Miller apologizes to Curtis for walking out on him. She says if her ex wants to see Veronica, he has to go to court. Curtis tells her that the court will want parents to see their children, but Miller disagrees since her ex used to be a gangbanger. At a bar, Moe notices Rush watching him in her car. A traffic cop taps on Rush’s window and tells her to move along. Jeffries says they tracked the paint can to the same store that Gina worked at. A man from a soup kitchen says he recognizes the tag. He takes Jeffries and Miller to the sewer where Carlos painted a mural dedicated to Leon. He remembers when he and several other homeless people were impressed by his work. Miller and Jeffries sees that Taln spray painted over the work. Gina is brought to the station for questioning. She remembers when she found Carlos in the sewer. Carlos said he felt responsible for Leon’s death. Gina suggested they join Anarchy, but he didn’t like their attitude. Leon told Gina they use their art for good. Carlos took off with the orange paint that she stole after Gina told him that Anarchy’s work is never painted over. Gina says she painted on the mural since she was angry. The team wonders where Carlos went to after he left Gina. Rush figures there is something under the paint on the wall next to where Carlos’s body was found. She has a man remove a layer that uncovers Tut’s portrait proclaiming him as a snitch.
Tut is brought in for questioning. They tell him they know he has been still tagging. Valens accuses him of informing Don of tagging incidents. They bring in Don who recognizes Tut’s voice. Rush tells Tut that Carlos since was going to rat him out, they think he killed him. Tut admits that he thought Carlos was going to take over his leadership role. Tut remembers when he met with Carlos just as he finished his last portrait. Carlos told Tut they can do more than tag. Tut told him to take down his mural, but Carlos told him he was just snitch. Tut bashed Carlos’s head against the wall, sprayed paint in his mouth until he died, then painted over the mural with white paint. Tut is arrested for Carlos’s murder. After the case, Miller is still angry at Curtis. Valens has dinner with his parents and notices that his mom pulls back when his dad touches her. Moe is found shot dead in his car.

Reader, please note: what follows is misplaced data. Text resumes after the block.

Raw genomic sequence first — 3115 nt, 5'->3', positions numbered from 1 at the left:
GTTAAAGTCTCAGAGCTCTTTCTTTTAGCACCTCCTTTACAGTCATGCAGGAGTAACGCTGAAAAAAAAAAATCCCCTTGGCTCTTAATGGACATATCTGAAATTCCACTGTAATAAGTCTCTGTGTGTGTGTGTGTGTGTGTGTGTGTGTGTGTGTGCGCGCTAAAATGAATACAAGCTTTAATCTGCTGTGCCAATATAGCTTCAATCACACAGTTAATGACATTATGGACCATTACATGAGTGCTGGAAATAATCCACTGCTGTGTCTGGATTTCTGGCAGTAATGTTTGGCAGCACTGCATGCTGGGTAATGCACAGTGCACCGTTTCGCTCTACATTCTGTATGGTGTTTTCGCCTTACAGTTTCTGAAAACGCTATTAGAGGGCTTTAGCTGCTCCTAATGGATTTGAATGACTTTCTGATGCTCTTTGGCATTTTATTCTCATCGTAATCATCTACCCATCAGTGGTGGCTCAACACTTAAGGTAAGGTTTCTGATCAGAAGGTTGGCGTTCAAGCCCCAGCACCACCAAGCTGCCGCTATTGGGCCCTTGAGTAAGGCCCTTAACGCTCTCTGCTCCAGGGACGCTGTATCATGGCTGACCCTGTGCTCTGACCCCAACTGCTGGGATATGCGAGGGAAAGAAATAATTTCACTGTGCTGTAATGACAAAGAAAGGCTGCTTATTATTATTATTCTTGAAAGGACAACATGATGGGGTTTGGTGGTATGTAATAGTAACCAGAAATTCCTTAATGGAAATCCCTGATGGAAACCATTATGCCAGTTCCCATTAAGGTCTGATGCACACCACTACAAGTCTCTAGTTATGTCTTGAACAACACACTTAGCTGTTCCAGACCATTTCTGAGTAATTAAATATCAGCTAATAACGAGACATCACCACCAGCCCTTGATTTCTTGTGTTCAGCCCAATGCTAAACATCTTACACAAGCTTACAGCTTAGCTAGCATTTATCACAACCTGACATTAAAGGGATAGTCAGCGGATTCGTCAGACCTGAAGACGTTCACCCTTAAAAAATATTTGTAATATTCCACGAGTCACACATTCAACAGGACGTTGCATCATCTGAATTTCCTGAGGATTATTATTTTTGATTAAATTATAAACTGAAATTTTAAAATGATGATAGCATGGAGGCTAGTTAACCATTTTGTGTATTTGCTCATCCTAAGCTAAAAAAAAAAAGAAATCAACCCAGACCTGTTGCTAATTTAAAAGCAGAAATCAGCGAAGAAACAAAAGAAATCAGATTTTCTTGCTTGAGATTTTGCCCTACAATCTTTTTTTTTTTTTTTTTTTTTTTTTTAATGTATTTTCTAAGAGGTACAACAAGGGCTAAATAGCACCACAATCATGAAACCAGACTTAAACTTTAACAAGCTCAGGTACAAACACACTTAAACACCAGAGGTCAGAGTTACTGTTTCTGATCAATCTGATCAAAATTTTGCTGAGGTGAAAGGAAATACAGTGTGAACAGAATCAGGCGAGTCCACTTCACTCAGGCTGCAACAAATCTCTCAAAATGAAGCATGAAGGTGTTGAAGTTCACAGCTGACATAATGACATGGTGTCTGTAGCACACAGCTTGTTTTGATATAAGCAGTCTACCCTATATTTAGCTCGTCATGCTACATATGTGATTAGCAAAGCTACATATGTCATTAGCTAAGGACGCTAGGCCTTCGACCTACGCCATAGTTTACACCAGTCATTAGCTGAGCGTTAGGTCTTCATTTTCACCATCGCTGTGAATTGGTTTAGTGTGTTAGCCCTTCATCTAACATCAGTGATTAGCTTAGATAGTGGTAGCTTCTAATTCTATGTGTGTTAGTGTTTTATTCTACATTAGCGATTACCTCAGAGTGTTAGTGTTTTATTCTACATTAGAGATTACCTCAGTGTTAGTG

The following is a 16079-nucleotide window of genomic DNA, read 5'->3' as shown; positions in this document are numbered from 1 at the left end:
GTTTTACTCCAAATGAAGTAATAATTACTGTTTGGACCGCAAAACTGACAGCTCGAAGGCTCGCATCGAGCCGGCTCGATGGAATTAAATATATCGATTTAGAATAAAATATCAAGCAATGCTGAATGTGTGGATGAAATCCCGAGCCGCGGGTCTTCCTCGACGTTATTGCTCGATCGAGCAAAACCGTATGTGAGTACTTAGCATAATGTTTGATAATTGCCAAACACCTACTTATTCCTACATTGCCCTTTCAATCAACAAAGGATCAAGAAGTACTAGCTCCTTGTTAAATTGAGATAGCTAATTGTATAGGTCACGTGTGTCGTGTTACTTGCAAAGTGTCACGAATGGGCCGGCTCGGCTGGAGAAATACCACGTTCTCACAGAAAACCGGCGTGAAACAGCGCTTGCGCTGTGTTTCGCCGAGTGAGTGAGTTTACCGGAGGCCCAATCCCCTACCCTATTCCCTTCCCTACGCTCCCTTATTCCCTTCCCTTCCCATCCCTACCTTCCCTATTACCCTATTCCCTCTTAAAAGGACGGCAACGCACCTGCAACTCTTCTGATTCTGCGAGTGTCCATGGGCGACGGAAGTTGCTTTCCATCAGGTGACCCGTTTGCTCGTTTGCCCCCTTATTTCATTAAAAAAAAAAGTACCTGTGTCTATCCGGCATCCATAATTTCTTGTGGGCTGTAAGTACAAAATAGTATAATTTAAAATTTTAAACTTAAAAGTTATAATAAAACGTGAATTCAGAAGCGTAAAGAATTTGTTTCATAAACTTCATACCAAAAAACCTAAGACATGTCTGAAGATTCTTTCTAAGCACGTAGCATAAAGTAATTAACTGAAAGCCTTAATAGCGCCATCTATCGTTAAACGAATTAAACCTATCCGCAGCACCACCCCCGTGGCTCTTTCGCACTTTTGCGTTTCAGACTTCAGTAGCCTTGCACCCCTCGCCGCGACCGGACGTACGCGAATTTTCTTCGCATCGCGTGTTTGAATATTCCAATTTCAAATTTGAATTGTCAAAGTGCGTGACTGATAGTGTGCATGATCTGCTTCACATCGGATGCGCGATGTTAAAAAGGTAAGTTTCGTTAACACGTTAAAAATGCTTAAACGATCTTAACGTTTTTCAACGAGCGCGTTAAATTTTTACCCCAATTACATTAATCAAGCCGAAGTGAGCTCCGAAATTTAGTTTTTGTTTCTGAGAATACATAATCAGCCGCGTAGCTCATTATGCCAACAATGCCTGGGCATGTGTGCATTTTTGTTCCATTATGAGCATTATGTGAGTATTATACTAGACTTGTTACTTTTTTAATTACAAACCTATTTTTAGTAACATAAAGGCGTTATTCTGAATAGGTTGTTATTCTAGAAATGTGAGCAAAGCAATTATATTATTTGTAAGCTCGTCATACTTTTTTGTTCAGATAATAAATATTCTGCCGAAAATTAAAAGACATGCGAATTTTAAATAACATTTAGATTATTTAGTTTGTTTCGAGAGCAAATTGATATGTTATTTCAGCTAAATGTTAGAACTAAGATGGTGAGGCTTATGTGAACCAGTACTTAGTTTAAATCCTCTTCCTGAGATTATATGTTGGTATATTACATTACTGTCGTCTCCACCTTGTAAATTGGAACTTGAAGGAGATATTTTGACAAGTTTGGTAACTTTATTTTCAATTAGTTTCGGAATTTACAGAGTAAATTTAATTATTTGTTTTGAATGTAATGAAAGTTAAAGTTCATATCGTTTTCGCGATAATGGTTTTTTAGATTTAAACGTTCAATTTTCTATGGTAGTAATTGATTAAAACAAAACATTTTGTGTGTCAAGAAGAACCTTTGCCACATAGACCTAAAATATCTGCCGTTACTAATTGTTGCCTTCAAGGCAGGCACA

- Kathryn Morris as Lilly Rush
- Danny Pino as Scotty Valens
- John Finn as John Stillman
- Jeremy Ratchford as Nick Vera
- Thom Barry as Will Jeffries
- Tracie Thoms as Kat Miller
- Walter Perez as Carlos Espinosa
- Daniel Baldwin as Moe Kitchener
- Michael Badalucco as Don Bardwill (2010)
- Earl Billings as Eddie Clark (2010)
- Ismael "East" Carlo as Ramiro Valens
- Edward Carnevale as Don Bardwill (1982)
- Teresa Castillo as Gina Lopresi (1982)
- Ivonne Coll as Sonia Espinosa (2010)
- Rick Gonzalez as "Tut" (1982)
- Terri Hoyos as Rosa Valens
- Jonathan LaPaglia as ADA Curtis Bell
- Karmin Mucelo as Belen Hernandez
- Manny Perez as "Tut" (2010)
- Elizabeth Rodriguez as Gina Lopresi (2010)
- Dondre T. Whitfield as Jarrod Jones
- Jeremy Ratchford does not appear in this episode.
- Lilly's name is mentioned as being short for "Lillian", ( Which had been known for quite some time, we first discovered that her name was Lillian back in Season 2's," Time To Crime," when she flashes her badge)
- When Stillman closes Carlos's case box, Rudy Tanner's and Buella Stiffler's case boxes are seen.
- The 'CLOSED' on Carlos' box is done in graffitti type lettering.
- The Gap Band "You Dropped a Bomb on Me"
- The Ramones "We Want the Airwaves"
- Dazz Band "Let It Whip"
- Blondie "Rapture"
- Yazoo "Only You"
- The Cars "Since You're Gone"